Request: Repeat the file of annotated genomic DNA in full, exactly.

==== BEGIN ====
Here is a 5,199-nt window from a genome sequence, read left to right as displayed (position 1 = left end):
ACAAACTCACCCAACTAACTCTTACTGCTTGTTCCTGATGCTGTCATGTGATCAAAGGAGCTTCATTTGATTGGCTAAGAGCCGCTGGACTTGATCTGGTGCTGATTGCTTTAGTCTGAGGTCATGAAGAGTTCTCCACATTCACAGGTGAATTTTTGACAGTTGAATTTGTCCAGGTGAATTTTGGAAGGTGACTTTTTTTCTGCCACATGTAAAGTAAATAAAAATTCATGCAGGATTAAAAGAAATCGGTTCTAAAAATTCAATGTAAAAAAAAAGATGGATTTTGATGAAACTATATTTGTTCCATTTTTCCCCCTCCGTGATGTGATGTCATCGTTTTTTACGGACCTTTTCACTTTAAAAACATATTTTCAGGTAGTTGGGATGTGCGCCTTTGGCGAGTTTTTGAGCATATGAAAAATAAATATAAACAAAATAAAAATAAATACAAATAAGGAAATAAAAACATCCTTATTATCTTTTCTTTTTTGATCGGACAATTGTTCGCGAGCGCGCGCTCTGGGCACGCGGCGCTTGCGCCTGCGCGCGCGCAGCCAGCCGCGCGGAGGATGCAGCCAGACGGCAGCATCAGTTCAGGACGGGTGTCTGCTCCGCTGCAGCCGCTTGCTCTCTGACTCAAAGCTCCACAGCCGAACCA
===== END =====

Here is a 5,199-nt window from a genome sequence, read left to right as displayed (position 1 = left end):
ACAAACTCACCCAACTAACTCTTACTGCTTGTTCCTGATGCTGTCATGTGATCAAAGGAGCTTCATTTGATTGGCTAAGAGCCGCTGGACTTGATCTGGTGCTGATTGCTTTAGTCTGAGGTCATGAAGAGTTCTCCACATTCACAGGTGAATTTTTGACAGTTGAATTTGTCCAGGTGAATTTTGGAAGGTGACTTTTTTTCTGCCACATGTAAAGTAAATAAAAATTCATGCAGGATTAAAAGAAATCGGTTCTAAAAATTCAATGTAAAAAAAAAGATGGATTTTGATGAAACTATATTTGTTCCATTTTTCCCCCTCCGTGATGTGATGTCATCGTTTTTTACGGACCTTTTCACTTTAAAAACATATTTTCAGGTAGTTGGGATGTGCGCCTTTGGCGAGTTTTTGAGCATATGAAAAATAAATATAAACAAAATAAAAATAAATACAAATAAGGAAATAAAAACATCCTTATTATCTTTTCTTTTTTGATCGGACAATTGTTCGCGAGCGCGCGCTCTGGGCACGCGGCGCTTGCGCCTGCGCGCGCGCAGCCAGCCGCGCGGAGGATGCAGCCAGACGGCAGCATCAGTTCAGGACGGGTGTCTGCTCCGCTGCAGCCGCTTGCTCTCTGACTCAAAGCTCCACAGCCGAACCA